The Tower Inn lies tucked away in the village of Slapton, which itself lies tucked away in a fold of Devonshire hills a mile or so north of the coastal path. A square, grey tower stands next to the inn — the remains of a medieval chantry, a chapel where priests would celebrate mass for the soul of some deceased benefactor. I arrived wet, hungry and exhausted, and was greeted by the owner, who was smoking a cigarette in the doorway. He told me he used to be a book illustrator, but, tiring of the London rat race, had decided on a whim to buy this ancient pub in a remote corner of Devon.
I was the only guest. Later that night I chatted to a friendly young barman with a passion for beach life and sailboarding. I was looking forward to dinner — the chef used to work with Michelin star chef Jean-Christophe Novelli — though I rashly ordered the swordfish, a fish I hadn't eaten before, and found the strong, unfamiliar taste hard to handle. Perhaps some kind of sauce would have helped things along. As it was, I was presented with a huge, unadorned slab of fish on a plate. Never mind — the pudding was good, and I sank into the atmosphere of the place, as locals and their dogs drifted in and out of the shadowy, candlelit bar with its flagstone floor and roaring fire in front of which, I was assured, Geoffrey Chaucer had once quaffed an ale.
The storm continued to rage all night, and in the morning the wind was even stronger than the day before. Reluctantly I stepped out into the gloom. It was 9.30 am yet still quite dark outside. Trees were being bent double, their branches creaking in the gale. Luckily today's section of the path was a short one, and I shortened it even further by taking the road where I could, rather than the waterlogged path. The only good thing about this atrocious weather was that the wind, a south-westerly, was not as cold as a north or north-easterly, and it was mainly at my back. Nevertheless, I gave silent thanks for my Merino wool underwear and Goretex waterproofs. At lunchtime I spent as long as I could nursing a pot of tea in the beach café at Blackpool Sands and watching the waves pound the shoreline. The noise was deafening even from inside.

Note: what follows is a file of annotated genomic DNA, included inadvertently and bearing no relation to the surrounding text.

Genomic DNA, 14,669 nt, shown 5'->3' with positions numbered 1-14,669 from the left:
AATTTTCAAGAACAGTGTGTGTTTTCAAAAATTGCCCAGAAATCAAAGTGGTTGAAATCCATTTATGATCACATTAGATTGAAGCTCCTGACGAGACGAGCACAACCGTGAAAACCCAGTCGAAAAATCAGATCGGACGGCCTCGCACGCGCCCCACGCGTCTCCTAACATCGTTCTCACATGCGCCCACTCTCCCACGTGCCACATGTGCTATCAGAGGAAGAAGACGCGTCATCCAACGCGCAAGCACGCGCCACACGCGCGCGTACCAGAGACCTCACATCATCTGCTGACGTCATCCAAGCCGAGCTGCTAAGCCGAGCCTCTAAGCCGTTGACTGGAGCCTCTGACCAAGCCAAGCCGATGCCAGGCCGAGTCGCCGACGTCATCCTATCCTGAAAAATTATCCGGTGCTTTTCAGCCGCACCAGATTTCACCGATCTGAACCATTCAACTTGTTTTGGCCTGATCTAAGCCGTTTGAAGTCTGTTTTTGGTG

Finally I reached the relative calm of the Dart estuary and spent the night in picturesque Dartmouth. Here, at the Naval College on the hill, the Queen had met the Duke of Edinburgh for the first time. Though royal thoughts were far from my mind as I set out the next morning for the landing stage and the ferry to Kingswear. Yes, another ferry actually in operation! Things were looking up. It was a fine, cold, sunny morning, and the wind had dropped. Perfect conditions for walking the ten strenuous miles to Brixham harbour. Though the path was muddy and slippery, and I was glad of my trekking poles. I must admit I was quite pleased with my performance that day: after a week's walking I was now much fitter, and my muscles did not protest as much on the steep slopes. This was a splendid five-hour walk — but I wouldn't have liked to have done it in bad weather.
Jackdaws tumbled in the thermals and croaking ravens soared above the cliffs. A peregrine falcon, the fastest bird in the world, shot by like a bullet from one headland to another. A flock of twittering goldfinches rose from a clump of teasels in a flash of yellow and red. And a couple of late Red Admiral butterflies fluttered limply among umbels of ivy in the last days of their fleeting lives.
I relaxed and drifted downhill into Brixham, liking the place immediately with its boats and colourful cottages and long, curving breakwater. It was just so damn pretty. As I strolled by the harbour people came out to greet me and ask about my journey. I found my B&B, and my room had a view directly overlooking the harbour. I must admit I felt pretty content as I drank a pint or two later that evening in the Blue Anchor pub, where drunk old sea dogs, bearded fisherman and ponytailed escapees from the City propped up the bar and bantered with each other in ribald conversation. Yes, I felt a glowing happiness spread through me, and once again realised, with a sudden burst of insight, why I did it — this crazy, challenging, wonderful, walking thing.
|Dartmouth Castle at the mouth of the river Dart.|
|On the way from Kingswear to Brixham.|
|Shadow of the Solitary Walker.|
|Approaching Brixham. How's this for a sky?|